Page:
I’ve now written eight short pieces on the health manifesto’s from each party. Each is linked to from the table below, as are the corresponding manifestos, if you want to read them. This has been an enlightening experience. Niamh Griffin, the Irish Mail on Sunday health correspondent, spurred me on to finish reviewing the manifestos, by asking me to contribute short notes to a piece which will, I think, appear tomorrow (Sunday Feb 21st). The blog posts are the long versions!
Two things strike me very forcibly. First, there is already a high degree of consensus on two propositions :-
- The Irish health care system is unfair, and needs to move to universal care, equally accessible to all.
- The system needs to focus more on primary care than at present.
There is also wide agreement on a number of more specific policies. Most parties intend to reduce or abolish prescription charges. This is good, because these charges discourage the use of essential medicines. Taxes on sugary drinks are popular, as are a range of public health measures, on alcohol, smoking, and promoting physical activity, especially in the young. Drug policy is more divisive, ranging from more Garda work to prevent the sale of drugs (FG) to a health based approach to drug policy (Green Party). However, every single party wants a wide range of public health policies and measures to tackle major health problems.
Free GP care is also popular, whether it be for under 18’s now (FG, Labour, Social Democrats), for everyone, but to be phased in over (SF, Labour), or vaguer plans in the future (FF), most of the parties support the idea. They are much hazier about what it means, how to do it, and how to pay for it.
What is being missed out? Several parties (FG, Sinn Féin, and People before Profit) want to abolish HSE. They believe, I think, that HSE cannot be fixed, and that no change can be made in Irish health services while it continues. I can understand why people are intensely frustrated by HSE. I am often driven wild by its latest messes, but it is the only game in town. If we choose to remove it, it will take a minimum of three years before the health system settles down enough to make any further changes. If you doubt this, look at the NHS. The biggest weakness of the NHS is the endless reorganizations which have crippled it. It’s easy to re-draw an organization chart – any idiot can do it, and several have. The hard bit is changing what happens in clinical encounters. This is the bit of the health service where the patient meets the clinician. This is also the bit which matters.
A second common error, and one which afflicts all the parties, though some less than others, is the continued obsession with hospitals, and hospital beds. It’s not that hospitals do not matter. Of course they do, and they have a vital role in any health care system. However, in Ireland, the balance between care in hospitals, and care in general practice, is wrong. Too much is being done in acute hospitals, and far too little activity, and far too little money goes into general practice. This is part of the reason for the long waiting lists, the queues in A/E, and the ludicrously high bed occupancy rates in our hospitals. We do need some more investment in our hospitals, but we need a lot more investment in general practice. This will take several years at least.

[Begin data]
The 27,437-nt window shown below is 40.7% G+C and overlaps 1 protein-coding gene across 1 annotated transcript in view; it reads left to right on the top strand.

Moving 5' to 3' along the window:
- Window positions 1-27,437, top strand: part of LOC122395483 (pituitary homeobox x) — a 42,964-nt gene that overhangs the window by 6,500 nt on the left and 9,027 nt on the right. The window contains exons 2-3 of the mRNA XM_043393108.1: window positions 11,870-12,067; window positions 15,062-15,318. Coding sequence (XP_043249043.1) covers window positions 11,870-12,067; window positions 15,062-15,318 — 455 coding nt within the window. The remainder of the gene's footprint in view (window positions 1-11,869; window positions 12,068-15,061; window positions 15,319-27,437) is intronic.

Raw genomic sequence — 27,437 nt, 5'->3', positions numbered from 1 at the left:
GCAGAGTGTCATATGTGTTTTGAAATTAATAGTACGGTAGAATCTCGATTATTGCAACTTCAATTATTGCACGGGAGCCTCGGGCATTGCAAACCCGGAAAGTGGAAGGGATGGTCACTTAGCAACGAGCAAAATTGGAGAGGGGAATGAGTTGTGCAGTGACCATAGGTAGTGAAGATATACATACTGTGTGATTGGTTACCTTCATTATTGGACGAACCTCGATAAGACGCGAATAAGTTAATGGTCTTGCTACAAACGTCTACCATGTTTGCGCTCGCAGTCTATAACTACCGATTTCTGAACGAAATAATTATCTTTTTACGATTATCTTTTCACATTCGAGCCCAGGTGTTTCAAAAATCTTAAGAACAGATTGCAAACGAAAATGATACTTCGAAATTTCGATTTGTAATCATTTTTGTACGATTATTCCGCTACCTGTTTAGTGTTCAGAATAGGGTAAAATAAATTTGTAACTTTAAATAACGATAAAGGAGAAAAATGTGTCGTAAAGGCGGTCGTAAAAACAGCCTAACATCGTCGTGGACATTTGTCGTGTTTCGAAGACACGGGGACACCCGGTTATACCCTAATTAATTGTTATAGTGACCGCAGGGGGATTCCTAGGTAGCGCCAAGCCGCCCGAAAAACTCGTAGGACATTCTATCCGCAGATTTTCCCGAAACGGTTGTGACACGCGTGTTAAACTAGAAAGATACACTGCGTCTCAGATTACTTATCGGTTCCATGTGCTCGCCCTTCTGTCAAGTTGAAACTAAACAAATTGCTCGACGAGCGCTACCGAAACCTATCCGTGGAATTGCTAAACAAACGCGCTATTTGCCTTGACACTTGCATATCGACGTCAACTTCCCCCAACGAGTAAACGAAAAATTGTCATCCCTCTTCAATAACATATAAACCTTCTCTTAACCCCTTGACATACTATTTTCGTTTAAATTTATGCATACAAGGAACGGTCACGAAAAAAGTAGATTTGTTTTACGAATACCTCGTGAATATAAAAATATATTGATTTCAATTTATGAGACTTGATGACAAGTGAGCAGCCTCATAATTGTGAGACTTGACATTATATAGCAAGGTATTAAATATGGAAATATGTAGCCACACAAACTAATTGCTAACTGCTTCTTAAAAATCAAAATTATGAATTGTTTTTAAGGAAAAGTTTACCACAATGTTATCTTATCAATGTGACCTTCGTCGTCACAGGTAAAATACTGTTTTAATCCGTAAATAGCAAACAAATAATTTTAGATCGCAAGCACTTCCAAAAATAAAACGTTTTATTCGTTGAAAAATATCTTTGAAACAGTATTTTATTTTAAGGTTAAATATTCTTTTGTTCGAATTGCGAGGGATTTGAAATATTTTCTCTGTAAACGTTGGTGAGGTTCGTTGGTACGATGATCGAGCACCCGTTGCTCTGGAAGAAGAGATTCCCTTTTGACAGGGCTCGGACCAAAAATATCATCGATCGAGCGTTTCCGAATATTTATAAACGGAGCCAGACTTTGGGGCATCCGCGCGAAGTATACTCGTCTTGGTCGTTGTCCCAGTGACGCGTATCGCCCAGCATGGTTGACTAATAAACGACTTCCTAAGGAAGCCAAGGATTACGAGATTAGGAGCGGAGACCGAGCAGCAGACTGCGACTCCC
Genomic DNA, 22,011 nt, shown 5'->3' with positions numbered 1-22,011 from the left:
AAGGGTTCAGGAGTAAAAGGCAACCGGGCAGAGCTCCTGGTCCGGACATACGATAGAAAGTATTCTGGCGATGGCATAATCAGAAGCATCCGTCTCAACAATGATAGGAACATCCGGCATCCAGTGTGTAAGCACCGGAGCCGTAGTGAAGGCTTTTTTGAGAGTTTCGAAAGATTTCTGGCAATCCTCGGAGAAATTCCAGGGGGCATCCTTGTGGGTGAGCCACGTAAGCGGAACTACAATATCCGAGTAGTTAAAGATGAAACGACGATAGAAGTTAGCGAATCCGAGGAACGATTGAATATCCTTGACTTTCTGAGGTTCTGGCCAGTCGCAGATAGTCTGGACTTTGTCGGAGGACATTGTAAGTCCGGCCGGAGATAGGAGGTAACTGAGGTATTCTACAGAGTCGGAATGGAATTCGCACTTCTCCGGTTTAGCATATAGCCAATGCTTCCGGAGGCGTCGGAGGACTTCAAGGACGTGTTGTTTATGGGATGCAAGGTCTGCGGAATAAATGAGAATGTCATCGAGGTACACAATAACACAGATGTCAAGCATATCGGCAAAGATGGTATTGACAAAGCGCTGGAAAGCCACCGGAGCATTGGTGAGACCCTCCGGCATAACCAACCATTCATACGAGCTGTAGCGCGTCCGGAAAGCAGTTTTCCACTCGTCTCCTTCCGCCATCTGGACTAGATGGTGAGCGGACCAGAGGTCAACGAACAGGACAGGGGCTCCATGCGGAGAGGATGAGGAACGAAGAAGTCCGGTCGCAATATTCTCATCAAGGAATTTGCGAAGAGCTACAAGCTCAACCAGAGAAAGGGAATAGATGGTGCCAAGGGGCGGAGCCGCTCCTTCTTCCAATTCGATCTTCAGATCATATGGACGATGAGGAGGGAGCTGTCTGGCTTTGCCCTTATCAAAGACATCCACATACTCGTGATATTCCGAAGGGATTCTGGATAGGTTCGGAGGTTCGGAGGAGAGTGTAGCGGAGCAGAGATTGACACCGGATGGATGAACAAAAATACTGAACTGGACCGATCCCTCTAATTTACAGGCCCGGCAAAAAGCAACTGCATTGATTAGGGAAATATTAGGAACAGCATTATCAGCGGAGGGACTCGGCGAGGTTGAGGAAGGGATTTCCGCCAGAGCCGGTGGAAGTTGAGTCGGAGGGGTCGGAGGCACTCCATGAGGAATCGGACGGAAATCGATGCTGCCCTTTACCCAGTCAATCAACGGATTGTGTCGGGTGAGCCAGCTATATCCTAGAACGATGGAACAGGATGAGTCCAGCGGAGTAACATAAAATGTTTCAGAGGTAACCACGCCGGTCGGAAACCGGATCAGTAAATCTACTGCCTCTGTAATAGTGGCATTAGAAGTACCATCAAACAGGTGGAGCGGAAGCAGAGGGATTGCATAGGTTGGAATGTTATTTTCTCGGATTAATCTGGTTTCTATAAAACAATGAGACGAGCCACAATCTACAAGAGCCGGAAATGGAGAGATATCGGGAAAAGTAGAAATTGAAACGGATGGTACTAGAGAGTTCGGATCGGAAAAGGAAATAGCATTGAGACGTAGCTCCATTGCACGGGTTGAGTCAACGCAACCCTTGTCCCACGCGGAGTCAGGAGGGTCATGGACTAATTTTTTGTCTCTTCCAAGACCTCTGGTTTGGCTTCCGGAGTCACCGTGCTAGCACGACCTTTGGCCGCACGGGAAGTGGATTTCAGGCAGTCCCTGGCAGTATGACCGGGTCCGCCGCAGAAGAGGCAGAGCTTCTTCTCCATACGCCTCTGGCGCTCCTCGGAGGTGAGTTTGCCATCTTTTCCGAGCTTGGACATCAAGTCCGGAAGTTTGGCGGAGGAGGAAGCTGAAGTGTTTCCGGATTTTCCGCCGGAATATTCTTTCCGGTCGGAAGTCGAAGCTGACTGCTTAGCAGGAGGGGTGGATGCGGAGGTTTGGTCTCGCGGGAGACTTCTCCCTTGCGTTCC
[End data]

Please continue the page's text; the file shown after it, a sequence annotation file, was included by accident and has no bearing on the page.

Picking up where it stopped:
Many of the parties support the idea of giving GPs further access to test, x-rays, ultrasound, and so on, as well as moving more minor surgery into general practice. The capacity to take on more work in General Practice is somewhere between limited, and non-existent. There are far too few training posts in Ireland (full disclosure, I was involved in a plan to bring ACRRRM, an Australian training body for GPs, to Ireland, but we did not succeed). There are also not nearly enough staff (nurses and other health professionals) in most general practices to take on the necessary support roles for GPs. It will take a lot of time, and a great deal of political effort, to fix this.
There is also a fundamental confusion between primary care and general practice. In Ireland, when you ask people about primary care services, the only most people use is general practice. There are other bits of primary care, and, for historical reasons, these are now quite separate administratively from general practice. In most countries, primary care is much better integrated than in Ireland, and the managerial tangle is a serious obstacle to progress. GPs are, almost all, small business owners, or employees of small businesses, with relatively few staff, often 1 nurse per 2 GPs, and a secretary. Most nurses now working in the community are public health nurses, employed by HSE, and reporting, ultimately, to one of nine community health organizations. Home helps, community physiotherapists and occupational therapists, all fall into the same structure. There are also separate mental health structures, with psychiatric nurses, psychologists, and psychiatrists working in their own silo. This all works better than it should, mostly because of personal links between professionals, but it is often very clunky.
Primary care teams were meant to fix this. The idea was that the GPs, public health nurses, and the other health professionals, would meet regularly, and work together to meet many of the needs of their local population. By and large, they have not worked. With some exceptions, their impact on health care has been limited. The key deficit is, I think, one of governance. Who exactly, is responsible for patient care? At the moment, this problem is bypassed, because many of the interactions are short